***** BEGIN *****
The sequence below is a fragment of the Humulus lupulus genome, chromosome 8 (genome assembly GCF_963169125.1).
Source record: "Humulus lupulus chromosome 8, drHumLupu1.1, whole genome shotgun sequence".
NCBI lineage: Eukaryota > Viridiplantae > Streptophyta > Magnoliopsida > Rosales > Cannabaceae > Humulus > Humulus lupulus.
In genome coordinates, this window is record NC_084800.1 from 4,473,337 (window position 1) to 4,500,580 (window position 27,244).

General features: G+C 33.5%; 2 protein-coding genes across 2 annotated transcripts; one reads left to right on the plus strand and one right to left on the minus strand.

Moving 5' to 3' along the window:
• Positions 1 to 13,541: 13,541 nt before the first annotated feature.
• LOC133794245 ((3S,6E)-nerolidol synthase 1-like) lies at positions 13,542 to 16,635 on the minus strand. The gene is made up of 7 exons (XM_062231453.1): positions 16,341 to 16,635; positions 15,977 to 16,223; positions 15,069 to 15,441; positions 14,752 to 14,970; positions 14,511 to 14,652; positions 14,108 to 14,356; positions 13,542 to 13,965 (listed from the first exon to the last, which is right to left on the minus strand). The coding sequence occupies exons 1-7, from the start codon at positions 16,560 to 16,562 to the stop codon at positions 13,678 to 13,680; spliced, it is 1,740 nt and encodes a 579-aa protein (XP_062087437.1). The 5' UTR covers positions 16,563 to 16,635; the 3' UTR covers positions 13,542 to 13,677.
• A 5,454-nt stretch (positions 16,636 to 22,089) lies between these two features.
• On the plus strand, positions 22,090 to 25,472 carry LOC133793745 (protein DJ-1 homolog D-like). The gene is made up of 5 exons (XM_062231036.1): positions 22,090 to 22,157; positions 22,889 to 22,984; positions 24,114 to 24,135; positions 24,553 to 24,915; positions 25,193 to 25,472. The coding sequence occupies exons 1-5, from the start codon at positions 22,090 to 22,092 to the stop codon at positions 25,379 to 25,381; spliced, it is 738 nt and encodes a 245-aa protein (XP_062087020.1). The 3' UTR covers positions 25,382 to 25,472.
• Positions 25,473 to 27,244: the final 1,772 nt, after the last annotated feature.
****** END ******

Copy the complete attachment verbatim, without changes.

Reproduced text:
The sequence below is a fragment of the Humulus lupulus genome, chromosome 8 (genome assembly GCF_963169125.1).
Source record: "Humulus lupulus chromosome 8, drHumLupu1.1, whole genome shotgun sequence".
NCBI lineage: Eukaryota > Viridiplantae > Streptophyta > Magnoliopsida > Rosales > Cannabaceae > Humulus > Humulus lupulus.
In genome coordinates, this window is record NC_084800.1 from 4,473,337 (window position 1) to 4,500,580 (window position 27,244).

General features: G+C 33.5%; 2 protein-coding genes across 2 annotated transcripts; one reads left to right on the plus strand and one right to left on the minus strand.

Moving 5' to 3' along the window:
• Positions 1 to 13,541: 13,541 nt before the first annotated feature.
• LOC133794245 ((3S,6E)-nerolidol synthase 1-like) lies at positions 13,542 to 16,635 on the minus strand. The gene is made up of 7 exons (XM_062231453.1): positions 16,341 to 16,635; positions 15,977 to 16,223; positions 15,069 to 15,441; positions 14,752 to 14,970; positions 14,511 to 14,652; positions 14,108 to 14,356; positions 13,542 to 13,965 (listed from the first exon to the last, which is right to left on the minus strand). The coding sequence occupies exons 1-7, from the start codon at positions 16,560 to 16,562 to the stop codon at positions 13,678 to 13,680; spliced, it is 1,740 nt and encodes a 579-aa protein (XP_062087437.1). The 5' UTR covers positions 16,563 to 16,635; the 3' UTR covers positions 13,542 to 13,677.
• A 5,454-nt stretch (positions 16,636 to 22,089) lies between these two features.
• On the plus strand, positions 22,090 to 25,472 carry LOC133793745 (protein DJ-1 homolog D-like). The gene is made up of 5 exons (XM_062231036.1): positions 22,090 to 22,157; positions 22,889 to 22,984; positions 24,114 to 24,135; positions 24,553 to 24,915; positions 25,193 to 25,472. The coding sequence occupies exons 1-5, from the start codon at positions 22,090 to 22,092 to the stop codon at positions 25,379 to 25,381; spliced, it is 738 nt and encodes a 245-aa protein (XP_062087020.1). The 3' UTR covers positions 25,382 to 25,472.
• Positions 25,473 to 27,244: the final 1,772 nt, after the last annotated feature.